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RE: a perfect looping concert

Wow. I wish I could have seen the show, Rick and Ted. Sounds like my cup
of avant-garde tea!  A trumpet through a ring modulator....I have to
hear that. I love the ring modulator, ever since I heard John McLaughlin
use it on his fusion song "Jazz Jungle".   It's a savage effect.  And
videos in the background to boot....wonderful. 

I'm in the wrong damn state!  Cripes...

Per chance, did anyone record the performance with Ted and Jeff?  


-----Original Message-----
From: loop.pool [mailto:looppool@cruzio.com] 
Sent: Thursday, August 11, 2005 6:46 PM
Subject: a perfect looping concert

Last night I was privy with many other people to one of the most
enjoyable live looping shows I've witnessed.

List member, guitarist and composer of one of my favorite loop records
ever (Flux Aeterna), Ted Killian came all the way from Medford, Oregon
to do a sublime duet with Jeff Kaiser, the amazing new music
trumpet/electronics artist who has a lot of notoriety in the Los Angeles
new music scene with his excellent record labels pfMENTUM and Angry
Vegan Records.

To top this amazing performance off,  David Tristram drove across the
hill and just showed up with his video projector and projected beautiful
visuals that were amazingly synchronous with the performance.

With Ted creating really beautiful, restrained and ultimately tastey
ambient pads and long legato, searing guitar tones, Jeff got freaky with
his trumpet playing through a couple of Line 6 DL-4s, an Alesis Bitr-man
(man oh man, what a cool pedal), a Moogerfooger ring modulator and a few
other things that I didn't get the names of.

Jeff is an avante garde player with extreme taste and musicality.   He
amazing acoustic technique as a trumpet player (and Ted tells me he is
also is trained in complex choral arranging) and he rides a beautiful
taught line between lyricism and very angular and even abrasive sound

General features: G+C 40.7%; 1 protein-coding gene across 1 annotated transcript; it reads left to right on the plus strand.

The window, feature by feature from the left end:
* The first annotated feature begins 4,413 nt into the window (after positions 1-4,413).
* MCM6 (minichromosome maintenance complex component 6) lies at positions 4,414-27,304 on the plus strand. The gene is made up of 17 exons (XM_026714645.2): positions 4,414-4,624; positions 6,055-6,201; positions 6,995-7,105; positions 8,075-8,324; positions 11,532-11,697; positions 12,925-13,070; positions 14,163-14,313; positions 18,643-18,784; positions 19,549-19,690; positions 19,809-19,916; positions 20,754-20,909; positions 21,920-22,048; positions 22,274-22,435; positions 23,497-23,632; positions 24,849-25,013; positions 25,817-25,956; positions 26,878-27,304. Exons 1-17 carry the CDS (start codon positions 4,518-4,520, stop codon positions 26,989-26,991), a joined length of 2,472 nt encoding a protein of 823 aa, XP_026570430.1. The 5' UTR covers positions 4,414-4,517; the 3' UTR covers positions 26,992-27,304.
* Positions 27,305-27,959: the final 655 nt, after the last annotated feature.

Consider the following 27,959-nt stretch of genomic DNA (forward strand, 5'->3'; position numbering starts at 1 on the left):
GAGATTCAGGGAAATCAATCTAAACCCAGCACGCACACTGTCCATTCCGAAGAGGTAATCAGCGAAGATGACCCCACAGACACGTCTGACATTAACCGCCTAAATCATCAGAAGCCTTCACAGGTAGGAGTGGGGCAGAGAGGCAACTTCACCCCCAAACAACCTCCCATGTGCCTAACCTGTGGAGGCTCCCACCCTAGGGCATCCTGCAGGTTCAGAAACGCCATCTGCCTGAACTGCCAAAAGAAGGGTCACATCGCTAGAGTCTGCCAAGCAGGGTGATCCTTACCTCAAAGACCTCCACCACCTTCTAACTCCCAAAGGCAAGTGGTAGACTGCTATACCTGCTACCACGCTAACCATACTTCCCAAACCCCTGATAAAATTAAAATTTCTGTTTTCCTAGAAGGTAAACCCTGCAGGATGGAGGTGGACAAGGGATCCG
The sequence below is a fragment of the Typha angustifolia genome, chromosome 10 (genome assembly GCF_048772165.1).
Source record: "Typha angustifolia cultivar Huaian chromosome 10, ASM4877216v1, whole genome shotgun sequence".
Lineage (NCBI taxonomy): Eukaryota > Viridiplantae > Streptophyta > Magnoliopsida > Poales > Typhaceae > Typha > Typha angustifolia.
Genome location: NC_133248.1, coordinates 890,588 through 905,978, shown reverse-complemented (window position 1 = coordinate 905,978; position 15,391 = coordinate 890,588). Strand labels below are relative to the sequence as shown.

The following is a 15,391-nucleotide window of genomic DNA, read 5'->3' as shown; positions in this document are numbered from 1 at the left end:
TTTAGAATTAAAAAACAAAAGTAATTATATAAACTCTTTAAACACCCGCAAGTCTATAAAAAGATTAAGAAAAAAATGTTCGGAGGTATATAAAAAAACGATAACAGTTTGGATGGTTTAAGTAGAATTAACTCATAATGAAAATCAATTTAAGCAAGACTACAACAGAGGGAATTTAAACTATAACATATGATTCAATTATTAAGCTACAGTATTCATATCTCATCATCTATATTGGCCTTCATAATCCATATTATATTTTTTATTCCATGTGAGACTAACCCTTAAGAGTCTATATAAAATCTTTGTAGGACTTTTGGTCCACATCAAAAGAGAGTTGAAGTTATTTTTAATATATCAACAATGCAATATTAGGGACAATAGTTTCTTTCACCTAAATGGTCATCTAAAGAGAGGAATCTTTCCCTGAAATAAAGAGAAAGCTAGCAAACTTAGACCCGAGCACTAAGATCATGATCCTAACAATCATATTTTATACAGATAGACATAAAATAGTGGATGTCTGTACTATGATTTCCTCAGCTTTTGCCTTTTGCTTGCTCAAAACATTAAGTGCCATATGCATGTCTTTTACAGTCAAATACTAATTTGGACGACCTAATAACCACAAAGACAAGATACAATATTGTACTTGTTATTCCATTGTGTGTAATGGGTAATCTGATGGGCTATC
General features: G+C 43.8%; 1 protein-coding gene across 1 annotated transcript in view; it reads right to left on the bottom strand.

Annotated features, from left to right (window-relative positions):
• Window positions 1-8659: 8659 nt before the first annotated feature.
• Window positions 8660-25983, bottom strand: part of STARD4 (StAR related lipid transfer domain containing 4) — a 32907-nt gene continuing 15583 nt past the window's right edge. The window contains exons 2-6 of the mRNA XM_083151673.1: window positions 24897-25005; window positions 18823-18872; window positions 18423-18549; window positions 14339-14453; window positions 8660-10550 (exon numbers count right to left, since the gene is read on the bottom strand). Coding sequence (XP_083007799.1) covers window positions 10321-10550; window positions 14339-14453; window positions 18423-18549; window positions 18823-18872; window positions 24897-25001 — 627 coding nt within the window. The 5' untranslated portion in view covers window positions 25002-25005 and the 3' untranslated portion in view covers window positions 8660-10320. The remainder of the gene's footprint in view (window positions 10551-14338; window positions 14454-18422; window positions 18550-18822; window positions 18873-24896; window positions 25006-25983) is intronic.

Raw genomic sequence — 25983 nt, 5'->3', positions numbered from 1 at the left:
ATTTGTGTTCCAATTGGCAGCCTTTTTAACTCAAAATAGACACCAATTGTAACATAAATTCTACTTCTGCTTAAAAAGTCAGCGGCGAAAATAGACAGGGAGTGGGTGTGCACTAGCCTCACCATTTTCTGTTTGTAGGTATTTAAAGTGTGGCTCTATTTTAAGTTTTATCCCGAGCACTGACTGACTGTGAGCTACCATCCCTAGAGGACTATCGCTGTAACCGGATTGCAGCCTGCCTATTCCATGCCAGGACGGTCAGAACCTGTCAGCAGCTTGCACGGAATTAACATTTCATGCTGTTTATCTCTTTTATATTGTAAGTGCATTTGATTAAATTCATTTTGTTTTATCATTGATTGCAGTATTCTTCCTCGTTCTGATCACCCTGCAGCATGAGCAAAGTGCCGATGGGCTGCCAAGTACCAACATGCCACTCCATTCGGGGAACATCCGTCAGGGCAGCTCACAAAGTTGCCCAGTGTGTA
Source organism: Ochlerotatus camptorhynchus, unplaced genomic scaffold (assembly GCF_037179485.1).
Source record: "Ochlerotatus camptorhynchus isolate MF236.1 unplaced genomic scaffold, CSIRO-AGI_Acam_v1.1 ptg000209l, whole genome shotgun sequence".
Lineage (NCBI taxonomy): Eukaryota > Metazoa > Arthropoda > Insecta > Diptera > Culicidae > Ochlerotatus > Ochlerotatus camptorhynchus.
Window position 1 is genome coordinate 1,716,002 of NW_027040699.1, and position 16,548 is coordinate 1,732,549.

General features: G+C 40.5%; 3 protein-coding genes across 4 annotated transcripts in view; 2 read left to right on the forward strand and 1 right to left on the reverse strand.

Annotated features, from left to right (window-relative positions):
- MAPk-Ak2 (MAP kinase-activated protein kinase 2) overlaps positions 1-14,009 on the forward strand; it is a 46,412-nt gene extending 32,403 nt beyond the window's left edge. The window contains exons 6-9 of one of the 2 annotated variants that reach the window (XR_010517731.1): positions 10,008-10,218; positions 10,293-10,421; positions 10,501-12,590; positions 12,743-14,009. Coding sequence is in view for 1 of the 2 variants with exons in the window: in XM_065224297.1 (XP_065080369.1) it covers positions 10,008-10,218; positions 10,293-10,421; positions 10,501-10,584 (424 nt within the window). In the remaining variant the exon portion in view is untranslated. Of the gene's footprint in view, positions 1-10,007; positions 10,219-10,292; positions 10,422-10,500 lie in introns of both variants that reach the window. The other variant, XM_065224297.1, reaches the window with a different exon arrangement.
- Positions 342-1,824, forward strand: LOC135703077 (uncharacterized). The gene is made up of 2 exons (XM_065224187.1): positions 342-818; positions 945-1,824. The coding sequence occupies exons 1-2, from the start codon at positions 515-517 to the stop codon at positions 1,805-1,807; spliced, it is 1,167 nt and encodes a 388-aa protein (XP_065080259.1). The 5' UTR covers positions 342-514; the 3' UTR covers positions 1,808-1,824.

manipulation. Always abstract, yet always hinting at beautiful worlds,
I was just floored by the interaction between these two wonderful and
sensitive players.  I told Dan Soltzberg (with whom I played earlier in
the evening in Orange with his talented singer/percussionist wife,
Theresa) that I had one of those peak moments about 15 minutes into
their set where I thought to myself,  "This is why we work so hard to
put these free concerts on for the public".

Joe Rut and Lucio Menegon  (aka Lumper/Splitter) were in the middle slot
and also played a really sublime set of double guitar looping.
Again, they run the gamut of more inside styles and more avante garde 
arhythmic styles.   Their set was filled with a lot of energy and they
had great chemistry going to a lot of different musical spaces.   Joe
played a cool invented instrument that had contact mics and various
pieces of metal welded on a resonating board.    I really resonated with
playing on that piece and feel really glad that I now have three new
friends in my musical world (Joe, Lucio and Jeff).

It was really enjoyable playing the opening set with Dan and Theresa on
trapset.  I rarely just play kit these days and it was really fun to use
minimalistic looping techniques (I only had a lonely Line 6 without any
processing for my kick and snare mic) and I tried out a bunch of new
techniques of playing kit and using mouth percussion simultaneously .  I
really got into a minimalist groove zone and the whole set was very
trancey for me.

I'll leave it to someone else to speak of that set though because as
enjoyable as it was,  I have no idea how it sounded to the audience (one
of the saddest things about being a performing artist...............you
can't tell how things are percieved until after the fact).   I do know
I really dug the bass and looping and processing work that Dan was doing
and Theresa did some really nice spoken word pieces as well as singing

It was hotter than hades in the venue but for the first time,  the Blues
Jam downstairs didn't occur simultaneously so we were able to use the
big stage and the big sound system and the sound was excellent.

Add to that how sweet the staff of the ATTIC's restaurant were and it
was just a reallly successful show, artistically.

Thanks to all the artists who made it possible.

Rick Walker